Lee is frequently asked a common question, “how do you find it so easy to successfully resolve issues?”. His unspoken answer is “why doesn’t everyone find it easy?”. As a result of this, Lee would like to share some insight into how Root Cause Analysis has shaped the way he approaches problems. Moreover, Lee will demonstrate how it fostered a logical thought process.
As you can imagine with working in the technology field, Lee has attended quite a number of courses over the past 30 years. Some of these were purely technical, others project or service management oriented; However, the course that has stayed with him the most and he believes has more than proven its value, was a course aimed at Root Cause Analysis (RCA).
Being proficient in troubleshooting is one of the most valuable & transferrable skills you can have, but one that doesn’t come naturally to everyone.
It certainly helps to understand the fundamentals of a particular technology, process or procedure. This allows you to understand and isolate factors that could possibly have an influence upon outcomes. Specialist subject matter knowledge is helpful, but it isn’t critical, logical thinking on the other hand is paramount to a quick efficient identification of true cause.
Far too often teams make changes they “think” may resolve the problem, without actually knowing what caused the problem or even why it is a problem. This sort of troubleshooting process (used in the loose term as it’s actually a lack of process) generally leads to uncontrolled change, which could actually compound and obscure the original issue and increase both downtime and cost to the business.
RCA should be taught as early as possible to ensure the process of identifying true cause is second nature. This not only helps to minimise impact to organisations when the tolerance of normal operation is compromised, but can also lead to improved research and development (R&D), which in turn can result in positive benefits in relation to sustainability, reliability and innovation.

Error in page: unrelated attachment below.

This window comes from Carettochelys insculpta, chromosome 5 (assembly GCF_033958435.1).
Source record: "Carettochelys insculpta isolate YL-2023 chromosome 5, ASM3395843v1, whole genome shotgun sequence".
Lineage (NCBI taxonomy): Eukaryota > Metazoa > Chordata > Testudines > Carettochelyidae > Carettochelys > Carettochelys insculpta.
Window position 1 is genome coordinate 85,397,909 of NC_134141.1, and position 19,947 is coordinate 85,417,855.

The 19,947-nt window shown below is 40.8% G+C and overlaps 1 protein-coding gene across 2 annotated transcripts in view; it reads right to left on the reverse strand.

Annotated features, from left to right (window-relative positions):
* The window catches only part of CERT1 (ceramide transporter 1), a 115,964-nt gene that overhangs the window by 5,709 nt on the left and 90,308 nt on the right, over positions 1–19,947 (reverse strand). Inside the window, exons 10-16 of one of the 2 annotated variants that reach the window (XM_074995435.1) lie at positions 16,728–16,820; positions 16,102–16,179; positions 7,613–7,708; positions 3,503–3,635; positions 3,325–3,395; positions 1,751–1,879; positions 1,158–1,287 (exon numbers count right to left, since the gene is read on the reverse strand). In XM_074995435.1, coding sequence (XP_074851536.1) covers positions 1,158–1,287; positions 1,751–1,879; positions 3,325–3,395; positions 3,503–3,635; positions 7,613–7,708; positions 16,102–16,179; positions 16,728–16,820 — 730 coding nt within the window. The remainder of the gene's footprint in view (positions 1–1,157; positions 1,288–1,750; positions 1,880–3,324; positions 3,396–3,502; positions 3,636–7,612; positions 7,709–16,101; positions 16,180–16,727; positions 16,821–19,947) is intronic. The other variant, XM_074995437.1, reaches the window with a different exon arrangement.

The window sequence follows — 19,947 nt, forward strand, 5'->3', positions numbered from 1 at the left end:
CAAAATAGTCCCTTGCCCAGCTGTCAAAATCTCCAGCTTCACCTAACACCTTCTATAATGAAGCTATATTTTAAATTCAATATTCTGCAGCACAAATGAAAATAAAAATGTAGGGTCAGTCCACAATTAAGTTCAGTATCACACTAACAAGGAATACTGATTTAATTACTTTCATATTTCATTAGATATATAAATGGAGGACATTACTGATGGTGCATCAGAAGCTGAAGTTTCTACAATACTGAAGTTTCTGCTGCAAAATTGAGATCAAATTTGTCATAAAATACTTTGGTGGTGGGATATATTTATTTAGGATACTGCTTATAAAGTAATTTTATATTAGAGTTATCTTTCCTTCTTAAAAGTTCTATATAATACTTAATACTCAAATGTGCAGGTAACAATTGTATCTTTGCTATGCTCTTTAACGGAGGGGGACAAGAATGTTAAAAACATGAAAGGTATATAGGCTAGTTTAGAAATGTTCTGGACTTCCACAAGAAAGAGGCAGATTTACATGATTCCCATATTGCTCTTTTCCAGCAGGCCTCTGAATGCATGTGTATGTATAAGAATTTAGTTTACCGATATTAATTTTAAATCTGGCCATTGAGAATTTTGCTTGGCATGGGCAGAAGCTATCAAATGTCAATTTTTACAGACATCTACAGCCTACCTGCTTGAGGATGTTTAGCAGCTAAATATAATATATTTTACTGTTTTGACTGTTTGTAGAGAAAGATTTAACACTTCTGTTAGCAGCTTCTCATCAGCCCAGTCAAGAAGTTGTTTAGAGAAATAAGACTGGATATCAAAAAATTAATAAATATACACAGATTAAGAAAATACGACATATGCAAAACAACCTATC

Being able to correctly identify true cause allows the re-evaluation of the defective part/process/procedure. Start by establishing a timeline with facts and metrics that support the conclusion, so that you can communicate the findings. This will enable the development of a plan that not only provides the solution to the immediate issue, but also allows collaboration on an improved design to ensure there is no repeat of the failure.
An easy mistake to make when dissecting the problem is to only look at what is wrong and ignoring what isn’t wrong.
Identify the window of change i.e., the time in which something went from working to not working,
There is now a window of opportunity where you can ascertain what changes were made to the environment that could have resulted in the undesired outcome or issue.
The importance of logging and auditing systems cannot be overstated, this provides a forensic trail of activity immediately before and during the window of change.
If the organisation has implemented an effective change management process, you should be able to gather information on all changes that occurred during the “window of opportunity” and assess the potential impact of these changes against the symptoms of the issue i.e., could change x have resulted in the symptoms of the issue? No? move onto the next change and then the next until there is something that warrants further investigation.
Of course, this approach is predicated on everyone in the workforce adhering to the change process, however, outside of an authorised change, you’d generally be aware of who would implement the type of change that could result in the outcome experienced and therefore, another source of information to assist in the troubleshooting is available.
Root, Cause, Analysis fits perfectly into the TGG approach of “What does success looks like to you?”, Check back later to learn how.